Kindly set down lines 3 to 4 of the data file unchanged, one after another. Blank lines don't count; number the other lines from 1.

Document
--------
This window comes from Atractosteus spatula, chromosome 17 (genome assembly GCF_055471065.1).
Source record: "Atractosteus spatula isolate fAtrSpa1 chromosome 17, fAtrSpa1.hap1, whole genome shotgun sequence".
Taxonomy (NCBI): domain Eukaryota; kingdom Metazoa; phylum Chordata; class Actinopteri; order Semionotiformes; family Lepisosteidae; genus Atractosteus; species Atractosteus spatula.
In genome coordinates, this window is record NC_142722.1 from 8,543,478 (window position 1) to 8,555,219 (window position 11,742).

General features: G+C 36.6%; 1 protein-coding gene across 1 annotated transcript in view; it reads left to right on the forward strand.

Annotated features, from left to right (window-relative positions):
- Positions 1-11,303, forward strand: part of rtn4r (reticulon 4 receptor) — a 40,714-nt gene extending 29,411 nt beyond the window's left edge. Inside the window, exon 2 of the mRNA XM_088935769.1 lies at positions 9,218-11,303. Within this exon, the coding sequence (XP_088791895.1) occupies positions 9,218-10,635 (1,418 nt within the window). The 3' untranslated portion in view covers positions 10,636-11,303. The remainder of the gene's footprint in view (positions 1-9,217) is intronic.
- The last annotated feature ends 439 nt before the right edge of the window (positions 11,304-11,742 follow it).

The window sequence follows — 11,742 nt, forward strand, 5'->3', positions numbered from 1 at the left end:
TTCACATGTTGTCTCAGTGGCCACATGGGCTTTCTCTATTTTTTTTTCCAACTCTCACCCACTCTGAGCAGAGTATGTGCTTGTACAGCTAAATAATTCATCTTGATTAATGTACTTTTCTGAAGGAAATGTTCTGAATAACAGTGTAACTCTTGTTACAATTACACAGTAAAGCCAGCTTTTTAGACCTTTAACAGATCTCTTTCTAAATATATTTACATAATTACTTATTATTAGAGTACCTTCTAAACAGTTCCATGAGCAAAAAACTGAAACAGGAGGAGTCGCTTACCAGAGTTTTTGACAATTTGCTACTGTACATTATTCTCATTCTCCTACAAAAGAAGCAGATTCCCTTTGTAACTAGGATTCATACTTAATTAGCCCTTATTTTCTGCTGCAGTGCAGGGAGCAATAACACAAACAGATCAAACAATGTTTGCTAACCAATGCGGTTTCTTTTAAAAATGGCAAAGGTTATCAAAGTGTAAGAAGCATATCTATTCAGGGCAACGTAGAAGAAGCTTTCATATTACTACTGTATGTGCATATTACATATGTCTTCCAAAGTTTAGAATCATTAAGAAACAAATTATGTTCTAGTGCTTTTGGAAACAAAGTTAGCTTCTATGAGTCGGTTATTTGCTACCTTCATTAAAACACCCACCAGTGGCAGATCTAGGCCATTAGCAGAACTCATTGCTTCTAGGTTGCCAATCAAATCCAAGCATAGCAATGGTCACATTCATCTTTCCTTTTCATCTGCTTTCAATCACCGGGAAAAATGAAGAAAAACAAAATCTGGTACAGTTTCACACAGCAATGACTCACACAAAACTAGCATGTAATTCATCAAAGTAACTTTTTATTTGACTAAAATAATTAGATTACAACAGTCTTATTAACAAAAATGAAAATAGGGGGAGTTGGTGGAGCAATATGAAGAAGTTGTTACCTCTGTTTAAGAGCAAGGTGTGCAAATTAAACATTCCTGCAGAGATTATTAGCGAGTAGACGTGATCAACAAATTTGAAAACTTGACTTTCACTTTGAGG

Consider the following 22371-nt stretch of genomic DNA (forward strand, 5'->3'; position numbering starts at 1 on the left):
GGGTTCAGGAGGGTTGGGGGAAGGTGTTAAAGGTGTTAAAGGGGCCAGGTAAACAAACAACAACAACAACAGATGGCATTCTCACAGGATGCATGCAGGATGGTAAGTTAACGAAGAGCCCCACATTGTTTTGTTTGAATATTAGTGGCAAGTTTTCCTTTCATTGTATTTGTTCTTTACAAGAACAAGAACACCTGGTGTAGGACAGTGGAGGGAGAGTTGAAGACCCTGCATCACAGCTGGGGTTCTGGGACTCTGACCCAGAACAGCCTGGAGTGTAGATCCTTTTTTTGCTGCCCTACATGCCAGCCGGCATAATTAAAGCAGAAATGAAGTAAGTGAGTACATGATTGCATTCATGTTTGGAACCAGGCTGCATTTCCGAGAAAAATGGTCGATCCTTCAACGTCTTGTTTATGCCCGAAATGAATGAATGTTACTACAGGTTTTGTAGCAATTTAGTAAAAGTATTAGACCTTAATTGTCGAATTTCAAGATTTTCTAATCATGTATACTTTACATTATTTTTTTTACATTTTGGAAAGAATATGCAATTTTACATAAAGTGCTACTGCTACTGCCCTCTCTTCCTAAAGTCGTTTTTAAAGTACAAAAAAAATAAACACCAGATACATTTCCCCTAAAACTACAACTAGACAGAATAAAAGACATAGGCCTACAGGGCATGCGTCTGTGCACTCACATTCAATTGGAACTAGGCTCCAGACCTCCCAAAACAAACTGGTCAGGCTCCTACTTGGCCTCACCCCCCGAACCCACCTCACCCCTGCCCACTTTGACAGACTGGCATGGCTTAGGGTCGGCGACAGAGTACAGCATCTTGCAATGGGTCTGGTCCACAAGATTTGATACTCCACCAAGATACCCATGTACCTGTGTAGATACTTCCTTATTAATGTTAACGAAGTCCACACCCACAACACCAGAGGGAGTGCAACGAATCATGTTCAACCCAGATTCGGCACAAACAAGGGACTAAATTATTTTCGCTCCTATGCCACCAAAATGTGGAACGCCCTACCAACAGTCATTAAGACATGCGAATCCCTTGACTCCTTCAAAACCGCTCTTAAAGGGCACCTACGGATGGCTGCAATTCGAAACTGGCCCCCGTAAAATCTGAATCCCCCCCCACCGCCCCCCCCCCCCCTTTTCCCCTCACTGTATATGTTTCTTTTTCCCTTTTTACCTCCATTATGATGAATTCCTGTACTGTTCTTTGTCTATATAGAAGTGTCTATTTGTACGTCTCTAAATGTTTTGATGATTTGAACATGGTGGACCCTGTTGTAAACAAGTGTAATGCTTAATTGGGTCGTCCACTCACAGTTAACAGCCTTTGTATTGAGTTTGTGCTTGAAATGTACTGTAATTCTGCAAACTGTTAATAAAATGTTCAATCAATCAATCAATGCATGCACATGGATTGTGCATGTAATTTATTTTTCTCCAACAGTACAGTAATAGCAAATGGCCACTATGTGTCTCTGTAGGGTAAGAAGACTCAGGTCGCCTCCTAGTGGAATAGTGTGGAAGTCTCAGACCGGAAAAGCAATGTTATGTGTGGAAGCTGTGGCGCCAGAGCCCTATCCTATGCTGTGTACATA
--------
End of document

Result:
Taxonomy (NCBI): domain Eukaryota; kingdom Metazoa; phylum Chordata; class Actinopteri; order Semionotiformes; family Lepisosteidae; genus Atractosteus; species Atractosteus spatula.
In genome coordinates, this window is record NC_142722.1 from 8,543,478 (window position 1) to 8,555,219 (window position 11,742).